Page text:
Impossible case

Got the email from Liz today, confirming that she will no longer be seeing us…


Impossible case


35 thoughts on “Impossible case

  1. It’s not your fault that you need a more competent therapist, isn’t it? Liz obviously is incompetent to work with clients who had been through a lot more difficult situations that she has ever been. You’re not the one who is being resistant. It is she who needs to learn a lot before she can claim to be trauma specialist.

    • She came recommended as someone who works with dissociative clients… It’s hard not to take all this as being our fault and our failure. She was our 4th therapist in 5 yrs after all. Surely that shows a pattern…

      Sorry The Bold One, we’re pretty down about it all…

      • I belive client is “in resistance” only if therapist has a hidden agenda about the speed or direction of change, and “resistence” is (similarly to beauty) “in the eye of the beholder” only…

  2. i’m sorry castorgirl. that sounds like it was very painful for you to hear.

    i hope that later on you are able to look back on this transition as, although painful, that it was a good thing. i think we often find our life weeds out the people who aren’t right for us, to make room for the people who are. sometimes it’s not us that does the action of the weeding though, and that can be so painful and confusing. but, overall, i hope this is going to be a good thing for you.

    meanwhile, please take care of yourself~

    • Hi Katie,

      I’m trying to be philosophical about it and look on it in a positive way… but the overwhelming message is that I’ve yet again been bad. I know this is old programming, but it’s hard to stop.

      Thank you,

  3. it could be seen as a good thing. She has failed you, therefore you deserve a new better therapist. Keep holding on, things will get better xxx

  4. DD’s are tough.
    It seems Liz wasn’t actually doing too well in dealing with it.
    The flags were there….
    Just T hunting sucks 😦
    But there are good T’s out there.
    Sorry, this has got to be very difficult for much of you in so many ways.
    But this shall pass.
    You will find a better support person.
    A change can be good.
    Just this sucks for sure.
    Hope you can feel better some soon.

  5. I’m sorry CG. I don’t know what she has written in the Email, but I think, she didn’t have enough experience to help you. Sometimes thera are frustrated, when they don’t see “enough” progress (from her eyes). You are not impossible or any of the other words, you have used in the collage. It’s easy for us, to blame ourselves, when something like this happened. But this is too easy. You should try to explain this to all parts, especially the little ones.
    I really know, how extrem difficult it is, to find a new therapist. But don’t give up.
    Sending you tons of strength and courage. Don’t give up. You deserve healing and I’m sure you find a new thera.
    Warm safe hugs if ok (((()))

    • Hi LSC,

      The two people I’ve shown her response to, have told me that it indicates that she wasn’t the right therapist for me. I’m not able to understand that emotionally… it’s all a big yucky mess with all of the failures from my past coming up to say “see, you are useless and difficult”.

      I’ve contacted all of the potential thera’s in my town who work with ACC clients… already I’ve heard back from two that they’re not taking on new clients due to the new ACC framework. It’s not just my diagnosis that’s the barrier, it’s the Government red tape.

      Thank you and take care,

      • It would be only fair from any Government on the Earth to pay therapy for every single abused child because this should be priority over everything else.

        If parents and teachers failed to provide safety to the children, it’s now Governments’ responsibility to compensate for the parents’ and teachers’ failures…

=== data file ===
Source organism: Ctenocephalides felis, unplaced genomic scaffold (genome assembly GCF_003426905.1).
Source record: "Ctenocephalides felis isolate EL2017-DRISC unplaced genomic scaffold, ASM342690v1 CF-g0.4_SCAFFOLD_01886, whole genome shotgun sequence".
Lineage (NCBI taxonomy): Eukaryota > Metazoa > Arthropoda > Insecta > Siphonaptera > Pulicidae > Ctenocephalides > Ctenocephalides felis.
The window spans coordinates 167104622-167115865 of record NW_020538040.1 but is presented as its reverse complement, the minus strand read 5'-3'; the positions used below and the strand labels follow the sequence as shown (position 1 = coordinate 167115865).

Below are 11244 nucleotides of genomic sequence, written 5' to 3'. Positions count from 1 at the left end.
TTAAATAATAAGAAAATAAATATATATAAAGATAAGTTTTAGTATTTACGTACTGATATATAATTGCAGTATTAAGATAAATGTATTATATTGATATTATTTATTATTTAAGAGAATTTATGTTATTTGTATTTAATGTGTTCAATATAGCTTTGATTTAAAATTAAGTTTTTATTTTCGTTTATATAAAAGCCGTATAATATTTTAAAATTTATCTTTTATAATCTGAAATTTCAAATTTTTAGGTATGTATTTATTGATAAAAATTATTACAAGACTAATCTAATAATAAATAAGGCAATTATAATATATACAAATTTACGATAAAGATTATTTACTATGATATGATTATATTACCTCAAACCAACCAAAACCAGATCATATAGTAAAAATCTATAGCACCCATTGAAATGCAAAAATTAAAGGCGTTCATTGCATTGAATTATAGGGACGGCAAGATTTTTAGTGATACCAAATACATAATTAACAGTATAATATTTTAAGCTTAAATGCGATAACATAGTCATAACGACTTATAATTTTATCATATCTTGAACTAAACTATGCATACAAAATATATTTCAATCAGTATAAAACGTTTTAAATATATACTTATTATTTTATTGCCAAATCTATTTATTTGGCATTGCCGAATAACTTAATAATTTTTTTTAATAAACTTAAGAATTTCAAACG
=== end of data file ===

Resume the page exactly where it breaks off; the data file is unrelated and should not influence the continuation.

6. Oh, I’m so sorry. You are not to blame, though, and I agree with others, that this could be a blessing in disguise.

    Please hang in there. Warm safe hugs.


  7. I’m sorry about that. It may well be a blessing in disguise, but I know that thought probably doesn’t help much right now.

    Maybe you could write down your personal goals for therapy and make some kind of a rough outline about what you hope to expect? I don’t know.

    Before I had good insurance I had to work within the county mental health system and that was no fun. Too much red tape like you said.

    I’m giving you back the box of positive thoughts you gave me so you can have some, and I’ve added my own.


  8. It is NOT YOU! Your situation is a difficult one for therapists to deal with. Even if they come recommended, often they are not qualified for dealing with situations as complicated as yours. My daughter, who does NOT have DID sees a therapist who supposedly specializes it, and after the second session she was trying to convince my daughter that she DOES have it.(She has PTSD and is definitely not dissociative.) I can tell by her therapy sessions that this therapist knows a lot book wise but not people wise! If she ran into someone who really had it, she wouldn’t have a clue what to really do!

    • Thank you Lindsey… I’m trying to put it into perspective, but the last email that Liz sent hit a few sore spots. Liz had other dissociative clients, this gave me hope that she could help me, so when it all turned sour it was hard not to blame myself. Intellectually I know it takes both parties to create a therapeutic relationship, but it feels like my dysfunction and inability to communicate are an ongoing issue.

      I’m glad your children have you as an advocate and reality check…

      Take care,

  9. I think Liz not being a right fit for you is a statement not about you. You will find someone else, and sometimes being a “trauma expert” or “dissociative” expert isn’t really that important.

    • Thanks Paul, but my hope of finding someone else is dwindling as more therapists get back to me saying that they are no longer taking on ACC clients due to the government changes.

  10. I wanted to comment on the Polyvore… a medium I have yet to do anything with…

    I am deeply touched by the art.

    The little girl face… just tore my heart… and the opposite (the head blowing apart) also tore my heart… for the same reasons (they both are about hurt). But those opposites of expression just clarified for me that there’s hurting on multiple levels and scales.

    And I’m very sorry for that.

  11. Hi CG,

    I know how this feels. We have been there way too many times. We also saw therapists who supposedly had experience, knowledge, and we didn’t ever see any proof of that when seeing them. There aren’t that many good trauma therapists. Yous deserve someone who is right for yous, not just be competent and compassionate and empathetic. No it is not about you, not at all. I will keep believing that you will find the right one. Good and healing thoughts to you.